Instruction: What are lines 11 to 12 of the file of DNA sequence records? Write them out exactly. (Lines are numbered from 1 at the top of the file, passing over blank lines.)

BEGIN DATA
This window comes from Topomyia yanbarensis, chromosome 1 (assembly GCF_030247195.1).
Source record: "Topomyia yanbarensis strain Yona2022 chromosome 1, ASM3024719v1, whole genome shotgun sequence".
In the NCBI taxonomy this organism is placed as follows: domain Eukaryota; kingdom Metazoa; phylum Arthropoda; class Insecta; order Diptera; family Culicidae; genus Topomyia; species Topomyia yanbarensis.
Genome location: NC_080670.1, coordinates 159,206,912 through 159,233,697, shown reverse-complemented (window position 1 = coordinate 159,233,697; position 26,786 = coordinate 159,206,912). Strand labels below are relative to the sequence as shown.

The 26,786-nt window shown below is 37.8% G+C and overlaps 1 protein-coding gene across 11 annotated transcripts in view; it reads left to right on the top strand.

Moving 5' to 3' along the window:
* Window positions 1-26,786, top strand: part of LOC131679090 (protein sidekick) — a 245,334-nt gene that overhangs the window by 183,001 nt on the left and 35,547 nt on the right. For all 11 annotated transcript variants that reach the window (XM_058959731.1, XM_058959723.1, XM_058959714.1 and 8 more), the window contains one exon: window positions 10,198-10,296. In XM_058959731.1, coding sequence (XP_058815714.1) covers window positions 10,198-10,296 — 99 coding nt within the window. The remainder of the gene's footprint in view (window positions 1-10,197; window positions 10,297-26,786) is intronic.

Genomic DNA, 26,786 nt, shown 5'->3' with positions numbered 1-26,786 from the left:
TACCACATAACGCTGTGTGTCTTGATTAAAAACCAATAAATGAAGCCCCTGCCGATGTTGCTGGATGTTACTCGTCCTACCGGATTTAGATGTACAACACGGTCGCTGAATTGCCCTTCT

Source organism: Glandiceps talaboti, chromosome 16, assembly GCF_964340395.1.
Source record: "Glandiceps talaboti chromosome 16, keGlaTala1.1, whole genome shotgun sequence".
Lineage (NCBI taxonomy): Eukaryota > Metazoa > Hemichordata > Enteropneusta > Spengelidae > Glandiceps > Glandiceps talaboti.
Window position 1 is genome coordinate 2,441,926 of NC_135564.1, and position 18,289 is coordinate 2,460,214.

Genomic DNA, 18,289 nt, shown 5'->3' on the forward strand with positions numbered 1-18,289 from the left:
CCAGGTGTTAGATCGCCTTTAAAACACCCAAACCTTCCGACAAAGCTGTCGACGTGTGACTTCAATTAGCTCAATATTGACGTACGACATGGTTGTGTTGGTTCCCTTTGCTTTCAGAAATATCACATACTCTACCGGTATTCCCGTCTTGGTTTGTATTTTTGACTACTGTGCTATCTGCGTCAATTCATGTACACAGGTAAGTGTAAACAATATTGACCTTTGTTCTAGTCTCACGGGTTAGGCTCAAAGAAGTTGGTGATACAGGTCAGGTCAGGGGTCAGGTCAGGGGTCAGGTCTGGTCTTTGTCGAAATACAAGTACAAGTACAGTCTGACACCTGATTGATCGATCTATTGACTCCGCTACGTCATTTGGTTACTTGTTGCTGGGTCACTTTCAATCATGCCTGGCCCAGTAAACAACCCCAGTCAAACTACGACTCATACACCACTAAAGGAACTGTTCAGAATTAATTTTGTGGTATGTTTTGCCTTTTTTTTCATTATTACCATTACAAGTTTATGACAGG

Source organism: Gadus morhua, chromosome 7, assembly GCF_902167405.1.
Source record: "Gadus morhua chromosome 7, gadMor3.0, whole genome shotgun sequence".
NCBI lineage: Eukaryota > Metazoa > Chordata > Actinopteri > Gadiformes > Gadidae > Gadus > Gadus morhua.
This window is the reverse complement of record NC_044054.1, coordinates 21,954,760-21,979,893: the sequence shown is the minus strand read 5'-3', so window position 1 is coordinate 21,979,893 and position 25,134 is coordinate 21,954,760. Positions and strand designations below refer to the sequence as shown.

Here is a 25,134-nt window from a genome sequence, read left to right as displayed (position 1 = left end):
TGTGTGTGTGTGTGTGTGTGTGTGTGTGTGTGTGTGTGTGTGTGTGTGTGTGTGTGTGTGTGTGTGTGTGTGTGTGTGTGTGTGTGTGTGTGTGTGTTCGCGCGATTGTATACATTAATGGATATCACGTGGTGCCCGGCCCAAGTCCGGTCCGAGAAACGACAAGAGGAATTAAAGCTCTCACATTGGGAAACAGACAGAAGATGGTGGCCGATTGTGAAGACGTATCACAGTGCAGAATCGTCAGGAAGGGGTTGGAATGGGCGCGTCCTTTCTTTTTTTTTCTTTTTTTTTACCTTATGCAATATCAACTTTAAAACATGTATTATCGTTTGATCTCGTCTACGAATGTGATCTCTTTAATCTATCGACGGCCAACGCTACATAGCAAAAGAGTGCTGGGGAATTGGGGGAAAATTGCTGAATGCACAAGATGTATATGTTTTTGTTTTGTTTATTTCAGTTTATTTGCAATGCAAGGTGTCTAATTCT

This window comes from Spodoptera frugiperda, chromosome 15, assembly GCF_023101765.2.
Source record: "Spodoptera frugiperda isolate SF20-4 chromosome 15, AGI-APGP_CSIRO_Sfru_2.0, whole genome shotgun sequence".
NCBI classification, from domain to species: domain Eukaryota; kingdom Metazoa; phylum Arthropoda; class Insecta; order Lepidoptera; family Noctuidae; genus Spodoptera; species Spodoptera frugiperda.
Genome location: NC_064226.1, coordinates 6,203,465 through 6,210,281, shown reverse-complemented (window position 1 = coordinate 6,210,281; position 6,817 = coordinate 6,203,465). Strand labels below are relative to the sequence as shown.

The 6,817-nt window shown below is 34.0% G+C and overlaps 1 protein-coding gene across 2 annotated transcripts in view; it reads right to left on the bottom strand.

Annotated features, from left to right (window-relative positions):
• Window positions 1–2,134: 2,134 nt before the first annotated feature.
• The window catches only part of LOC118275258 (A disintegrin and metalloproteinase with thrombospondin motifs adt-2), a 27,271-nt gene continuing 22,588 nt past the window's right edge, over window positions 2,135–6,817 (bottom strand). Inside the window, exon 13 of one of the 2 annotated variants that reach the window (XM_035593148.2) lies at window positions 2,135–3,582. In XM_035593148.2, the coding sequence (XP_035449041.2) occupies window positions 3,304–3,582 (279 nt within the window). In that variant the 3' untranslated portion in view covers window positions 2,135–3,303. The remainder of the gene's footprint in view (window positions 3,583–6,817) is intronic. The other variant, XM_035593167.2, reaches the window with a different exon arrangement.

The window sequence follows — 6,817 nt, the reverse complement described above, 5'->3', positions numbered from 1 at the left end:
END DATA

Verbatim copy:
Source record: "Glandiceps talaboti chromosome 16, keGlaTala1.1, whole genome shotgun sequence".
Lineage (NCBI taxonomy): Eukaryota > Metazoa > Hemichordata > Enteropneusta > Spengelidae > Glandiceps > Glandiceps talaboti.